People’s needs and choices were assessed and their care provided in line with best practice that met their diverse needs. There were sufficient numbers of staff, with the correct skill mix to support people with their care. Staff received an induction process when they first commenced work at the service and in addition received on-going training to ensure they were able to provide care based on current practice when supporting people.

People received enough to eat and drink and staff gave supp

Inspection carried out on 22 January 2016

During a routine inspection

This inspection took place on the 22 and 25 January 2016 and was announced. The service is registered to provide personal care to people living in their own homes or shared accommodation when they are unable to manage their own care. At the time of the inspection there were 13 people using the service.

There was a registered manager in post at the time of our inspection. A registered manager is a person who has registered with the Care Quality Commission to manage the service. Like registered providers, they are ‘registered persons’. Registered persons have legal responsibility for meeting the requirements in the Health and Social Care Act 2008 and associated Regulations about how the service is run.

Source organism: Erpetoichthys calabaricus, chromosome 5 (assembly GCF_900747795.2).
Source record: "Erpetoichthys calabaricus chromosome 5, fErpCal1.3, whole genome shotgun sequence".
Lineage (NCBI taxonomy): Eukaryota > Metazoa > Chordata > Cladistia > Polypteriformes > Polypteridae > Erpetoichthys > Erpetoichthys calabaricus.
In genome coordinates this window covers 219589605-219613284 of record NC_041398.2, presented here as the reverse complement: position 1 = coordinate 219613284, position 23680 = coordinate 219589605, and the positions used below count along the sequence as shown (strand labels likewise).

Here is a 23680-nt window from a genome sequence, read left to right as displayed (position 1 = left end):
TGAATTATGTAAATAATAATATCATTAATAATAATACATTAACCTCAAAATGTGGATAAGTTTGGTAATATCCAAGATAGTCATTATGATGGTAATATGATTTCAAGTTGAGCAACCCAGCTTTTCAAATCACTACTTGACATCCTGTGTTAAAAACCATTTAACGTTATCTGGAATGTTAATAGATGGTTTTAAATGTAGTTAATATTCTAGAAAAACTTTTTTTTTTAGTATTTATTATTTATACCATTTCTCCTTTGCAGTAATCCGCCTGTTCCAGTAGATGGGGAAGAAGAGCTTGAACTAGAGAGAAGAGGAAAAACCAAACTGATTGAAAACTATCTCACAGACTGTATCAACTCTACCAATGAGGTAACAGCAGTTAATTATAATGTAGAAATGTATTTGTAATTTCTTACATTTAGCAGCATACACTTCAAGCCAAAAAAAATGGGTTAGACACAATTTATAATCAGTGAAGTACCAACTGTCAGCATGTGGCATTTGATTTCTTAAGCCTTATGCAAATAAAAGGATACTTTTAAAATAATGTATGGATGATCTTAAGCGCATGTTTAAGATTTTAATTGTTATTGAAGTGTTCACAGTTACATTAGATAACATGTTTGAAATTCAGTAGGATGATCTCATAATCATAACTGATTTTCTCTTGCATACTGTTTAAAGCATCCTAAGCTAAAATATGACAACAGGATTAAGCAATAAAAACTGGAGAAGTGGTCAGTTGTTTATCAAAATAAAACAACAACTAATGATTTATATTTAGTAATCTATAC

People who could verbally communicate told us that they felt safe in their own home and we observed people who were unable to verbally communicate to be happy and relaxed around the staff that supported them. Staff understood the need to protect people from harm and abuse and knew what action they should take if they had any concerns. Staffing levels ensured that people received the support they required at the times they needed. We observed that there were sufficient staff to meet the needs of the people they were supporting. The recruitment practice protected people from being cared for by staff that were unsuitable to work in their home.

Support plans contained risk assessments to protect people from identified risks and help to keep them safe. They gave information for staff on the identified risk and informed staff on the measures to take to minimise any risks.